One problem with the Cote apparatus is that it uses a synchronous motor which generates mechanical vibrations which cannot exceed, e.g., 200 Hz. Therefore, the frequency of rotation of the motor falls into the frequency range (1 Hz to 600 Hz) of mechanical vibrations produced by different sources, interferes with those mechanical vibrations, and produces high measurement noise. Consequently, the Cote technique can be implemented only under laboratory conditions where mechanical vibrations can be isolated, and is unsuitable for application in the form of a portable instrument for personal use.

Another problem with the Cote measurement system is that it is based on passing the light through the human eye. It is thus inconvenient for practical self-administration of the test. More important, however, is that the eye is subject to involuntary high-frequency movements (such as microsaccadic movements) which fall into the same frequency range as the rotating frequency of the driving motor of the system and have amplitudes of 1 to 3 min of arc. Should the apparatus be used in vivo, such involuntary eye movements would lead to interference with the measurement signals and would markedly increase the measurement noise.

Still another problem with the Cote system is that the axis of the synchronous motor can be fixed with respect to the direction of propagation of optical signals with an accuracy not exceeding several minutes of arc. This means that using the device requires that a calibration be carried out in real time.

Thus, there is a continuing need for improved non-invasive analytical instruments and methods that would provide essentially the same accuracy as conventional invasive blood glucose tests. There also is a need for non-invasive, low-cost methods and instruments for the measurement of glucose levels in diabetic or hypoglycemic patients. There also is a need for a durable, cost-effective, and environmentally conscious nondisposable apparatus for measuring blood glucose.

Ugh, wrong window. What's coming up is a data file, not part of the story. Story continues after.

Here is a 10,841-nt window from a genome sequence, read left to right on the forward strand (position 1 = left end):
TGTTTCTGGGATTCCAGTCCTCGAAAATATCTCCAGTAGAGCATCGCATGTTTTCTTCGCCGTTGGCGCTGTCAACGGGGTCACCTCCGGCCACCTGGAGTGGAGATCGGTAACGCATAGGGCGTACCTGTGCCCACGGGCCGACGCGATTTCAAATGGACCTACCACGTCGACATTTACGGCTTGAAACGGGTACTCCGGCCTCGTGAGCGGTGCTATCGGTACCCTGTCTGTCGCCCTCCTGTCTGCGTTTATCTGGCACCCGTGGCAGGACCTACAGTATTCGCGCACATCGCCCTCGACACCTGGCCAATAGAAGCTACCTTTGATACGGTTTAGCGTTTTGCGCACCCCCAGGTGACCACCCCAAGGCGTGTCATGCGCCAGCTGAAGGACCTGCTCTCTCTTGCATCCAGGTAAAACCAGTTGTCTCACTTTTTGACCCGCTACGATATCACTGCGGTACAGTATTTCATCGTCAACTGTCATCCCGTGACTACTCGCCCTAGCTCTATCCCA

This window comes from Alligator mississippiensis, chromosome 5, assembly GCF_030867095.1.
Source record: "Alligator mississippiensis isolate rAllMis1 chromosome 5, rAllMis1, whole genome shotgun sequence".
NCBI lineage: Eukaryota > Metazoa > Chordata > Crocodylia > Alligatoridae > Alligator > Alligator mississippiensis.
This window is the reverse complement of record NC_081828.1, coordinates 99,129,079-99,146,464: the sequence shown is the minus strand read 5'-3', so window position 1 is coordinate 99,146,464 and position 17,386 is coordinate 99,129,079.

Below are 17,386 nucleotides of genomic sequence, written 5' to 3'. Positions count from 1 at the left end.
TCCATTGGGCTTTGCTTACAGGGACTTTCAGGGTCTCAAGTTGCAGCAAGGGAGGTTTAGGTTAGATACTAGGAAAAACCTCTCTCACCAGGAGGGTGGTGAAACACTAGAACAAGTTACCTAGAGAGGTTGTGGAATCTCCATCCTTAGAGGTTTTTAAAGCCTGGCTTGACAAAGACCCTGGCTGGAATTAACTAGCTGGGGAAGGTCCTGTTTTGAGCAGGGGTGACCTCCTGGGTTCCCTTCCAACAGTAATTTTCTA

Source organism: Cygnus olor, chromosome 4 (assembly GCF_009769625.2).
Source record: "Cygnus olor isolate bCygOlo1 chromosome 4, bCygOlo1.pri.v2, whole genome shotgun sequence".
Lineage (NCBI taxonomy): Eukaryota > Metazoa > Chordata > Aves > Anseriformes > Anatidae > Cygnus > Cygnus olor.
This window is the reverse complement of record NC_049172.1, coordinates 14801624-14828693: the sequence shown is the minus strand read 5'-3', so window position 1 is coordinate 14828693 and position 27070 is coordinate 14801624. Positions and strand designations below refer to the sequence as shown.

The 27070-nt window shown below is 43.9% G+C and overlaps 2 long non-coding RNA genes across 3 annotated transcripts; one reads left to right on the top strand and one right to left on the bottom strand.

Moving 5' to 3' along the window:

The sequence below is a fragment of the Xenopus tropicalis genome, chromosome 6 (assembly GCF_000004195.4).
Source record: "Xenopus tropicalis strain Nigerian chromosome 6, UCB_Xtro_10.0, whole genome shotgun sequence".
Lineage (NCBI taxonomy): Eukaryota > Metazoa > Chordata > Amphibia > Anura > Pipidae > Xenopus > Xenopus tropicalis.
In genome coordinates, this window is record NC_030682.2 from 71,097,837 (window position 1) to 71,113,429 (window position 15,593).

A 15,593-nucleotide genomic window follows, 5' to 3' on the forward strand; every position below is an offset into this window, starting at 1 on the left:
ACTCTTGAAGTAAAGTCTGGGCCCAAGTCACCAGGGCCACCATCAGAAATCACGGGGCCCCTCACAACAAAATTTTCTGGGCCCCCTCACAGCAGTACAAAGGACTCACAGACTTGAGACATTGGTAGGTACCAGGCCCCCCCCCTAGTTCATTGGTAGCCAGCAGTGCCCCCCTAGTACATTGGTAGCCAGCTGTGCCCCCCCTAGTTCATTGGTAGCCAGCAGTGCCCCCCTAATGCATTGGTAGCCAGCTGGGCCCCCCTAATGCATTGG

Summary of the Invention

It is, therefore, an object of the invention to overcome the disadvantages of existing non-invasive instruments and to provide improved methods and apparatus for the non-invasive phase-sensitive measurement of blood constituents such as glucose.

It is another object of the invention to provide a non-invasive apparatus for measuring blood constituents including glucose based on phase-sensitive measurements that is free of moving mechanical parts, results in low noise measurements, and operates in the frequency range beyond that of mechanical vibrations.

It is another object to provide a portable, non-invasive blood glucose monitor that is suitable for personal use, at home or away.

It is another object to provide a portable blood-monitoring device which obtains glucose level measurements through high-scattering (signal-depolarizing) tissue, and is not restricted for use with the eye. It is another object to provide a non-invasive instrument that obtains glucose level measurements using blood-carrying body parts such as fingers, toes, and earlobes.

Broadly, the invention concerns apparatus and methods for the non-invasive measurement of the concentration of a constituent in blood based on precision, phase sensitive and high signal to noise measurements.